Bullying can be an isolating experience — not just for the kids involved — but for their parents, too. Bullying can be defined in many different ways but most agree that bullying is behavior that hurts or harms another emotionally or physically. It is being done on purpose. The target often has difficulty defending themselves and making it stop. The individual who is bullying has more physical, emotional, or social power than the target. Bullying is typically a repetitive behavior although it can occur in a single incident. It is important to know the difference between bullying and conflict. With conflict, behavior is self-monitored and generally stopped when it is realized that someone is getting hurt. But with bullying, the behavior is continued even when they realize another is getting hurt and there is a feeling of power and control. Bullying includes hurting someone by actions and/or words.
It can take many forms:
- Physical: hitting, fighting, pushing, biting, taking or breaking someone’s things
- Verbal: teasing, name calling, threats, mean jokes, rumors, gossip, and saying things about someone that aren’t true
- Emotional/Social: intentionally not including someone in an activity, telling someone who they can and cannot be friends with, telling lies about someone, embarrassing somebody publically
- Sexual: sexually charged comments, inappropriate or lewd glances, inappropriate physical contact, targeted sexual jokes
- Cyberbullying: using technology to hurt someone including mean text messages, posting stories, videos or photos that make fun of someone, hate speech and spreading rumors online
Who Gets Bullied?
Bullying can happen to any child at any time. Bullying can happen to anyone but no one ever deserves to be bullied. Roles can change frequently – those who are a target of bullying can also demonstrate bullying behavior towards others. Children who are bullied might struggle to defend themselves. They may have emotional reactions such as becoming angry or scared or crying. They may have few friends or be socially isolated. Children with even one friend are less likely to become a target of bullying, because peers are more likely to help one another in times of need.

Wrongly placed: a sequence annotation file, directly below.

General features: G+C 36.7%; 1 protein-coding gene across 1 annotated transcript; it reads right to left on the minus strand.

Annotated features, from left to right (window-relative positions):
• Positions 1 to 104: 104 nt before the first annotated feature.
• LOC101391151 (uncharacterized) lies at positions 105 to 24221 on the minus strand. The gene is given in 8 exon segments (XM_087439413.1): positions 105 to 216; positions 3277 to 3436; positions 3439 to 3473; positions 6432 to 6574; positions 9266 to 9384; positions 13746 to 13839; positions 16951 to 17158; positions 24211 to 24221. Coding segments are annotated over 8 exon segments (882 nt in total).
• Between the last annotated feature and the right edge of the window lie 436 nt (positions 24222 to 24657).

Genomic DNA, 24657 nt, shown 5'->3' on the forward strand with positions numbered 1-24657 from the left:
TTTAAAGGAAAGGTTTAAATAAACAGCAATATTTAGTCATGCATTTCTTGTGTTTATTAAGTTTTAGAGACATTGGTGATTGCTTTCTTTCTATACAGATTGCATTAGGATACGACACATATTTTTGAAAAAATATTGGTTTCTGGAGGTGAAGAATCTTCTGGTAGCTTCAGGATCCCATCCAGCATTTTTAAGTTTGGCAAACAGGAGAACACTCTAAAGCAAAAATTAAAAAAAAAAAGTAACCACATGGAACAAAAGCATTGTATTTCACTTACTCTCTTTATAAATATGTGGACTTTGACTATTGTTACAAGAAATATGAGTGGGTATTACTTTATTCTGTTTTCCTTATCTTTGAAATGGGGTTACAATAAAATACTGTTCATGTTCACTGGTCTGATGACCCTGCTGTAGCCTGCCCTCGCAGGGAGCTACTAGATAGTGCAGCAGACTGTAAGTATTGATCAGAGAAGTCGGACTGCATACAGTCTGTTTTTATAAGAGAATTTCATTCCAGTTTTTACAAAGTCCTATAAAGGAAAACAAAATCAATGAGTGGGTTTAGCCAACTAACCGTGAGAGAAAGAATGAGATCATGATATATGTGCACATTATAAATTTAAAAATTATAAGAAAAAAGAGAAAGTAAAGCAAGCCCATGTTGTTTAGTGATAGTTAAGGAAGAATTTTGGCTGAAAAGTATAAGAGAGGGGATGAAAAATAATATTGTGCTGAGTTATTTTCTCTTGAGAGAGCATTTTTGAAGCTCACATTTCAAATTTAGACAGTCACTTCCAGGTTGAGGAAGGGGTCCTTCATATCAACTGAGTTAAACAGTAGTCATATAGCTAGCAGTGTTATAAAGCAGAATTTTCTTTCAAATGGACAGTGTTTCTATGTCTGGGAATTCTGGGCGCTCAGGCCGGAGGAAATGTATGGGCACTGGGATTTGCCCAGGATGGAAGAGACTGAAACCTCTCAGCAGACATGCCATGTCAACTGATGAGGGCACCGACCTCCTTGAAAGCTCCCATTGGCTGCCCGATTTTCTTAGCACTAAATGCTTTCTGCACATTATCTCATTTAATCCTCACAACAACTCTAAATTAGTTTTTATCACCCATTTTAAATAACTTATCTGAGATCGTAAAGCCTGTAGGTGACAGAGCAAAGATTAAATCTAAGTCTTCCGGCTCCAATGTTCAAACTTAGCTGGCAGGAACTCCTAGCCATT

It can affect children in a number of negative ways. Bullying can impact education through avoidance of school or absenteeism, lowered academic achievement, lower grades, inability to concentrate and higher dropout rates. It can cause physical symptoms including headaches, stomachaches, fear, anxiety, depression, sleeping problems, low self-esteem, increased aggression, self-isolation, retaliation, and thoughts of suicide. It can also lead to safety problems including post-traumatic stress, general deterioration in physical health, self-harm, and feeling of alienation at school.
What Can Parents Do?
- Talk with your child. Be prepared to listen calmly and without judgment. Provide a safe and supportive place where your child can talk about his or her feelings. Learn as much as possible about the situation, such as how long the behavior has been happening, who has been involved, and what steps have been taken. Let your child know they are not alone and you are there to help.
- Support and empower your child. After listening to your child, empower them to create a plan to help stop the bullying. Talk about ways you can support them as well as intervention strategies they can use, such as working with the school or advocating on their own. Focus on your child’s strengths and abilities to help build self-confidence and resilience. Make sure to share the plan with others involved, such as teachers, coaches, and other adults who interact with your child on a daily basis.
- Learn your rights. Federal laws that can address problems with bullying include Title IV and Title VI of the Civil Rights Act of 1964, Title IX of the Education Amendments of 1972, Section 504 of the Rehabilitation Act of 1973, Titles II and III of the Americans with Disabilities Act, and Individuals with Disabilities Education Act (IDEA). Each state has different laws and policies on bullying, along with requirements on how schools should respond.
- Who else should be involved? Make a list of the steps that you plan to take or have already implemented. Written records provide a history of incidences and responses, which can be very helpful when addressing the issue with school administrators or law enforcement. Write a letter to the school documenting what you have learned and describing your concerns. You may need to meet with the school staff. You may want to consider contacting a guidance counselor or other health professionals for advice. If the situation doesn’t change, your plan might include steps to contact local law enforcement or legal counsel.
- Get involved in your community. Bullying touches many lives and it might be happening to others in your child’s school or community. You can help by raising awareness through community events, attending workshops or trainings in your community, or sharing information with others. Consider participating in Bullying Prevention Month, discuss bullying at PTO / PTA meetings, foster inclusion for all students, talk about what happens during the school day at the breakfast or dinner table, volunteer at school, model good and inclusive behaviors, form a school safety committee to foster a collaborative effort between parents, students, and school staff to prevent bullying.